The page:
Saturday, September 22, 2018Canada's Leading Online Business Magazine

Birkshire Developments

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A clear distinction

Nine years ago, Mike Young’s phone was ringing off the hook. People were calling to ask if he could help them with their building projects. After much contemplation, Young and his wife, Kim, decided to start a company, called Birkshire Developments. “We gave the business a shot, and we have been happy ever since,” he says.

Located in Musquodoboit Harbour, Nova Scotia, Birkshire Developments offers a variety of construction services. “We do everything,” says Young, “from something as minor as putting in a window, to major strip mall projects. We are spreading out all the time. In fact, we just built some roads this year, which was new. We’re also getting ready to build wind farms.”

The bulk of the company’s revenue comes from residential construction, making up roughly 60 per cent. Commercial building accounts for 30 per cent of the business, and the other 10 per cent is made up of various projects, such as industrial work and oddjobs.

Despite making gorgeous homes and buildings, Young remains modest about the company’s accomplishments. If you ask about what distinguishes Birkshire from the rest, Young will tell you “everyone thinks they’re the best”, so there’s no point entering the boasting competition. “A builder is a builder,” he maintains. “You’re either good or you’re not. We know we’re good, and so do our clients. That’s what matters.” In looking at their finished products, however, it’s clear there is a distinction. For starters, most of what they produce is custom designed. Second, their buildings are high-end, with no traces of cookie- cutters in sight. Young admits to making his own trim and interior detailing, but he retains his Maritime humility. “Let’s face it, all we’re doing is just driving nails,” he says. “If it wasn’t one project, it would be another.”

Skills shortage

Birkshire Developments has not only grown in its offerings, it has also expanded its team. Starting with two people, the company now employs a total of 13, including Young and his wife. But if it were up to Young, he would have even more people on his team.

“We’re short on men right now,” says Young. “We’re having a hard time with that; actually, it’s one of the biggest challenges we’re facing. If there were five carpenters available tomorrow, we would take them all—labourers, too. There is no question about the skills shortage in the province.”

When asked about whether the Nova Scotia government is doing anything to rectify the situation, Young simply laughed. As far as he can tell, not enough is being done to encourage the trades.

Although the shortage looks bleak, the province has recognised the problem. Skills Canada-Nova Scotia, for example, is a not-for-profit organization working with employers, educators, labour groups and government to reposition trade and technology- related careers. The organization is actively helping to raise awareness of the opportunities available in skilled trades and technologies to young people through various programs and competitions.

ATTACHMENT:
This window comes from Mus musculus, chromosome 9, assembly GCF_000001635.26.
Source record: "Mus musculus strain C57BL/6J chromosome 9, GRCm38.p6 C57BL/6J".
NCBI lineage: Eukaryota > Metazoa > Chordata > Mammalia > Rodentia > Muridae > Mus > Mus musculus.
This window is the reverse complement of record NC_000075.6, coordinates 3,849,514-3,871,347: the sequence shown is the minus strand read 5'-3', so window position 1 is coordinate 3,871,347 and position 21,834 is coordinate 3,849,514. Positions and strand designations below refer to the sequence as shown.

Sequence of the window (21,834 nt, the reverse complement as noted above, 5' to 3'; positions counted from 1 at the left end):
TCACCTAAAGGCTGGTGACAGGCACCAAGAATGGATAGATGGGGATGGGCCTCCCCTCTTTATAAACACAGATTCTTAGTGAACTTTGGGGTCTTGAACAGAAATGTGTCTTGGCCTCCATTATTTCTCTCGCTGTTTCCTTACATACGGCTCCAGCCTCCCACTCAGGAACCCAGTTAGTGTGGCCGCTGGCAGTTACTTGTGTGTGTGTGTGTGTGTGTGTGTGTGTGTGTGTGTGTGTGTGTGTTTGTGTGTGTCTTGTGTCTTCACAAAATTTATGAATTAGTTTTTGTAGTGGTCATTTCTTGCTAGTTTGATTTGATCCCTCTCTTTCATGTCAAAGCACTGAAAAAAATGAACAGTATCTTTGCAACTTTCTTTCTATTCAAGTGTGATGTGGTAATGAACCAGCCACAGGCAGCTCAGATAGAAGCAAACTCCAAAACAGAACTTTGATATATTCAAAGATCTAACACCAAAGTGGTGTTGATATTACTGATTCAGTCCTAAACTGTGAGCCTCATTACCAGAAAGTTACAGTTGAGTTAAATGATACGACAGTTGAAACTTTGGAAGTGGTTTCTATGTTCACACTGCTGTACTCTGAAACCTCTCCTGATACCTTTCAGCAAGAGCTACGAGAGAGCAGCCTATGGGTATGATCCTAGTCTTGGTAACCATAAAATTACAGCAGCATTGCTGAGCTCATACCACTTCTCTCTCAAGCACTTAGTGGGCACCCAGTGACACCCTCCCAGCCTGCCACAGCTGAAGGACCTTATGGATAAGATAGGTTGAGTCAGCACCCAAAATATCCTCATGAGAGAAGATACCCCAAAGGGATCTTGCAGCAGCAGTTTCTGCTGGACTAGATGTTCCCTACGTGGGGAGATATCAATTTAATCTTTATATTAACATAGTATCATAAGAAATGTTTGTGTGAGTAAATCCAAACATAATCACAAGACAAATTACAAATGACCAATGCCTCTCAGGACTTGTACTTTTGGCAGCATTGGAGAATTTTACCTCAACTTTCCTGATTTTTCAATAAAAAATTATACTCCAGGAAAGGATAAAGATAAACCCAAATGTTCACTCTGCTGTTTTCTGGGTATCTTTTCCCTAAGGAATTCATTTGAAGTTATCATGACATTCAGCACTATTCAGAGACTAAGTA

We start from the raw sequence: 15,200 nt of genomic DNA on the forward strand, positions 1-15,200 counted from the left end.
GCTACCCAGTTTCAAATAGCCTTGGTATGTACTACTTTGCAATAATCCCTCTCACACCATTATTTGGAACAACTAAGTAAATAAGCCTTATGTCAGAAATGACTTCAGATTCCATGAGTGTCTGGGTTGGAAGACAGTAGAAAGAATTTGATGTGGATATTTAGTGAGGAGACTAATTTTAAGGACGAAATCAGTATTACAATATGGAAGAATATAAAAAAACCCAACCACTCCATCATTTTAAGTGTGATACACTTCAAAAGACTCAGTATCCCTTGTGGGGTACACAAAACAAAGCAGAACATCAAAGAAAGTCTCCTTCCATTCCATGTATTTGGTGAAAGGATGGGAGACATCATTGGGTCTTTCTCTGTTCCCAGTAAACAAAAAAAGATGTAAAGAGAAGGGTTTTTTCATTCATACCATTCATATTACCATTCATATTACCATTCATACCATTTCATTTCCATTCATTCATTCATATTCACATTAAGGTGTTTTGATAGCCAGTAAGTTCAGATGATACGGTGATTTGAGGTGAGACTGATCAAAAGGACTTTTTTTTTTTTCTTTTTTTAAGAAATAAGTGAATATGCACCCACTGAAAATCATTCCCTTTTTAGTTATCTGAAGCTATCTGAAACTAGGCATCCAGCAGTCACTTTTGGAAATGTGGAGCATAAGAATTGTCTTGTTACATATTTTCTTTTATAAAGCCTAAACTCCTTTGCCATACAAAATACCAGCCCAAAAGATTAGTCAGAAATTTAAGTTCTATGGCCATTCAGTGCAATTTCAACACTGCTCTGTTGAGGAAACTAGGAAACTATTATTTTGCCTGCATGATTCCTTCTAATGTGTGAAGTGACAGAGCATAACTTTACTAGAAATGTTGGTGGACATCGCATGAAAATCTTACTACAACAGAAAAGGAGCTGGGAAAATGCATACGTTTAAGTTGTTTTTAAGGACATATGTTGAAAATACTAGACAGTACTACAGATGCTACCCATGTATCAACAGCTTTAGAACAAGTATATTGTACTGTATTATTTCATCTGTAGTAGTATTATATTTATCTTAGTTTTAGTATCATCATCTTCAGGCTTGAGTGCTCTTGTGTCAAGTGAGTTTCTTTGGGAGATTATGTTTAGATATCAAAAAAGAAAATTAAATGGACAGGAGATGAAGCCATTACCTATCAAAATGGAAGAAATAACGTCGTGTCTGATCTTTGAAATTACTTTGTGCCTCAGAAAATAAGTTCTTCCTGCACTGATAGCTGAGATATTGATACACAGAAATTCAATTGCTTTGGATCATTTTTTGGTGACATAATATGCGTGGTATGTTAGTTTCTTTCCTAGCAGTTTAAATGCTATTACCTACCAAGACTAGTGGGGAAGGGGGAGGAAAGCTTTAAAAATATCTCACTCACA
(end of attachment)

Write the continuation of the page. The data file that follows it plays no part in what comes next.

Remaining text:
There is hope. In the meantime, however, companies such as Birkshire Developments are left wondering how to manage their work flow.

Meeting industry standards

These days, there are certain expectations customers have of their contractors. Like Young says, there are good builders and bad ones. Fortunately, there are ways for committed builders to showcase their dedication to their industry. Birkshire Developments seems to be familiar with these implicit standards.

One of the best things to do for tradespeople is get involved in industry associations for constant professional development. “We belong to the Nova Scotia Home Builders Association (NS HBA) and I sit on the Board of Directors for the Atlantic Home Building and Renovation Sector Council (AHB&RS C),” Young explains. “These associations keep us connected to industry trends.”

Speaking of trends, it’s no secret that green building is a growing movement in North America. Birkshire Developments has incorporated those principles into its offerings. “We’re turning green slowly but surely,” says Young. “More people are asking us for environmentally sustainable materials; they’re getting serious about heat pumps, geothermal and solar considerations. Some want to re-use drain water— they extract the heat from the water, put it through a filter and use it again in their toilets. Consumers are more educated now and we’re moving with them.”

Up ahead

Birkshire Developments is a company with a future. Long term, Young is moving towards project management. “There are some big project management jobs coming up, and if we can get in there, we’ll continue going that way,” he adds. “I’m getting older now and I’m getting tired of swinging the hammer. I can’t swing it forever!”

Retirement is still far off for 52-year-old Young. Even when the time comes, he doesn’t see himself stepping back easily. “I want to be able to gear up the company, so I can work when I’m 75,” he laughs. “Project management would work out well for me. I love what I do, and I don’t really see myself stopping.”

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